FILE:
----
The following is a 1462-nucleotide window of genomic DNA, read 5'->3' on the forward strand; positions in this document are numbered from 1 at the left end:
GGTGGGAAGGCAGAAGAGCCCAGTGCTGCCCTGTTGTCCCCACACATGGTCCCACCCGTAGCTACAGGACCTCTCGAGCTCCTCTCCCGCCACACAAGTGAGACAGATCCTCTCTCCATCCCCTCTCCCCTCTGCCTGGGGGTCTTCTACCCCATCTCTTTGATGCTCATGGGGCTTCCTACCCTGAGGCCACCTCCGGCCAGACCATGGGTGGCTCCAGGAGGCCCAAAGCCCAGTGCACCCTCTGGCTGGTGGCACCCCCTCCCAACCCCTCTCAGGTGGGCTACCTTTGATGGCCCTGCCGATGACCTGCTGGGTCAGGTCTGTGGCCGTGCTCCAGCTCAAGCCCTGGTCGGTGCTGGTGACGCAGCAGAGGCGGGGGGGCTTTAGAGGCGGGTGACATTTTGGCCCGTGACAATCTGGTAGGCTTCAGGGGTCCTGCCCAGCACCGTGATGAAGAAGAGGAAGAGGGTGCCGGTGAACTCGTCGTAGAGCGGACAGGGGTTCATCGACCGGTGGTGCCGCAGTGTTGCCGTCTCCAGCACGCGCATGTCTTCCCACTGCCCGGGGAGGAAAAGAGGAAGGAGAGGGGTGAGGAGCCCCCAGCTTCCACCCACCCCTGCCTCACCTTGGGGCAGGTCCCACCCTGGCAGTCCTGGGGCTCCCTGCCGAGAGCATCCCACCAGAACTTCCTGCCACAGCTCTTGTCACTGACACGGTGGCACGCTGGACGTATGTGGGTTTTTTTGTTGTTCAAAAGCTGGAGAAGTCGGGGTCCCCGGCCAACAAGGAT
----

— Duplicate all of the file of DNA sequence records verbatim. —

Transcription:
The following is a 1462-nucleotide window of genomic DNA, read 5'->3' on the forward strand; positions in this document are numbered from 1 at the left end:
GGTGGGAAGGCAGAAGAGCCCAGTGCTGCCCTGTTGTCCCCACACATGGTCCCACCCGTAGCTACAGGACCTCTCGAGCTCCTCTCCCGCCACACAAGTGAGACAGATCCTCTCTCCATCCCCTCTCCCCTCTGCCTGGGGGTCTTCTACCCCATCTCTTTGATGCTCATGGGGCTTCCTACCCTGAGGCCACCTCCGGCCAGACCATGGGTGGCTCCAGGAGGCCCAAAGCCCAGTGCACCCTCTGGCTGGTGGCACCCCCTCCCAACCCCTCTCAGGTGGGCTACCTTTGATGGCCCTGCCGATGACCTGCTGGGTCAGGTCTGTGGCCGTGCTCCAGCTCAAGCCCTGGTCGGTGCTGGTGACGCAGCAGAGGCGGGGGGGCTTTAGAGGCGGGTGACATTTTGGCCCGTGACAATCTGGTAGGCTTCAGGGGTCCTGCCCAGCACCGTGATGAAGAAGAGGAAGAGGGTGCCGGTGAACTCGTCGTAGAGCGGACAGGGGTTCATCGACCGGTGGTGCCGCAGTGTTGCCGTCTCCAGCACGCGCATGTCTTCCCACTGCCCGGGGAGGAAAAGAGGAAGGAGAGGGGTGAGGAGCCCCCAGCTTCCACCCACCCCTGCCTCACCTTGGGGCAGGTCCCACCCTGGCAGTCCTGGGGCTCCCTGCCGAGAGCATCCCACCAGAACTTCCTGCCACAGCTCTTGTCACTGACACGGTGGCACGCTGGACGTATGTGGGTTTTTTTGTTGTTCAAAAGCTGGAGAAGTCGGGGTCCCCGGCCAACAAGGAT